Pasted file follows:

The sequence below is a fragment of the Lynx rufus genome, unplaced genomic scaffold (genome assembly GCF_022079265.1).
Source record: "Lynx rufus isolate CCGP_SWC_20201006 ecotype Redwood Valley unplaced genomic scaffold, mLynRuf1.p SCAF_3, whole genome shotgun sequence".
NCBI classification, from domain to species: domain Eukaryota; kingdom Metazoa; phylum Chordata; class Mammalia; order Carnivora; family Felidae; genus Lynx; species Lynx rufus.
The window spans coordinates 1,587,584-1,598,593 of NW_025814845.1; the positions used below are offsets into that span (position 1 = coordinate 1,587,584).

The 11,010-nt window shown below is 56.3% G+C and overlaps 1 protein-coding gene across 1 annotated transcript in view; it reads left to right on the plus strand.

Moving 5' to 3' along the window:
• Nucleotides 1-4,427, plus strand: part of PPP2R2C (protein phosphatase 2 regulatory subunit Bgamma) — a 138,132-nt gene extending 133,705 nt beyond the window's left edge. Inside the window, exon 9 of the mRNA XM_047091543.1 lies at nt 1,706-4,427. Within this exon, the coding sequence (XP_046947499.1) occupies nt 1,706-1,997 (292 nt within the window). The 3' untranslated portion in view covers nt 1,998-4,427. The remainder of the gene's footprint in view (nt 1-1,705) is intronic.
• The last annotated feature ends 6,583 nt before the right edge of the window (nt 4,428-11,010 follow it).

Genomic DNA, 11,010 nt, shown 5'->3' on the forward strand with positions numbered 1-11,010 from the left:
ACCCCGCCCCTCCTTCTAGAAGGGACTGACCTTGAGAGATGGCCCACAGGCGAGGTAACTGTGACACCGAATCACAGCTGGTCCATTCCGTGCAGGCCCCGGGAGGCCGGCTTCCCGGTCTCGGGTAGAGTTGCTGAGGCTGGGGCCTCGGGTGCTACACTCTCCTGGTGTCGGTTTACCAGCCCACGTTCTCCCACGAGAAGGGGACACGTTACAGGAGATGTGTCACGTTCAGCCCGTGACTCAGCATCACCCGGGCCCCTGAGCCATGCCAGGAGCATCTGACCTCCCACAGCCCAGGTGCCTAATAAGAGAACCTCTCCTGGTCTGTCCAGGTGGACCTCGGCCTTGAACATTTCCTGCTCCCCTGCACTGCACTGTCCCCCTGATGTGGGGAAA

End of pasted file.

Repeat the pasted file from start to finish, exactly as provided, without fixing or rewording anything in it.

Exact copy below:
The sequence below is a fragment of the Lynx rufus genome, unplaced genomic scaffold (genome assembly GCF_022079265.1).
Source record: "Lynx rufus isolate CCGP_SWC_20201006 ecotype Redwood Valley unplaced genomic scaffold, mLynRuf1.p SCAF_3, whole genome shotgun sequence".
NCBI classification, from domain to species: domain Eukaryota; kingdom Metazoa; phylum Chordata; class Mammalia; order Carnivora; family Felidae; genus Lynx; species Lynx rufus.
The window spans coordinates 1,587,584-1,598,593 of NW_025814845.1; the positions used below are offsets into that span (position 1 = coordinate 1,587,584).

The 11,010-nt window shown below is 56.3% G+C and overlaps 1 protein-coding gene across 1 annotated transcript in view; it reads left to right on the plus strand.

Moving 5' to 3' along the window:
• Nucleotides 1-4,427, plus strand: part of PPP2R2C (protein phosphatase 2 regulatory subunit Bgamma) — a 138,132-nt gene extending 133,705 nt beyond the window's left edge. Inside the window, exon 9 of the mRNA XM_047091543.1 lies at nt 1,706-4,427. Within this exon, the coding sequence (XP_046947499.1) occupies nt 1,706-1,997 (292 nt within the window). The 3' untranslated portion in view covers nt 1,998-4,427. The remainder of the gene's footprint in view (nt 1-1,705) is intronic.
• The last annotated feature ends 6,583 nt before the right edge of the window (nt 4,428-11,010 follow it).

Genomic DNA, 11,010 nt, shown 5'->3' on the forward strand with positions numbered 1-11,010 from the left:
ACCCCGCCCCTCCTTCTAGAAGGGACTGACCTTGAGAGATGGCCCACAGGCGAGGTAACTGTGACACCGAATCACAGCTGGTCCATTCCGTGCAGGCCCCGGGAGGCCGGCTTCCCGGTCTCGGGTAGAGTTGCTGAGGCTGGGGCCTCGGGTGCTACACTCTCCTGGTGTCGGTTTACCAGCCCACGTTCTCCCACGAGAAGGGGACACGTTACAGGAGATGTGTCACGTTCAGCCCGTGACTCAGCATCACCCGGGCCCCTGAGCCATGCCAGGAGCATCTGACCTCCCACAGCCCAGGTGCCTAATAAGAGAACCTCTCCTGGTCTGTCCAGGTGGACCTCGGCCTTGAACATTTCCTGCTCCCCTGCACTGCACTGTCCCCCTGATGTGGGGAAA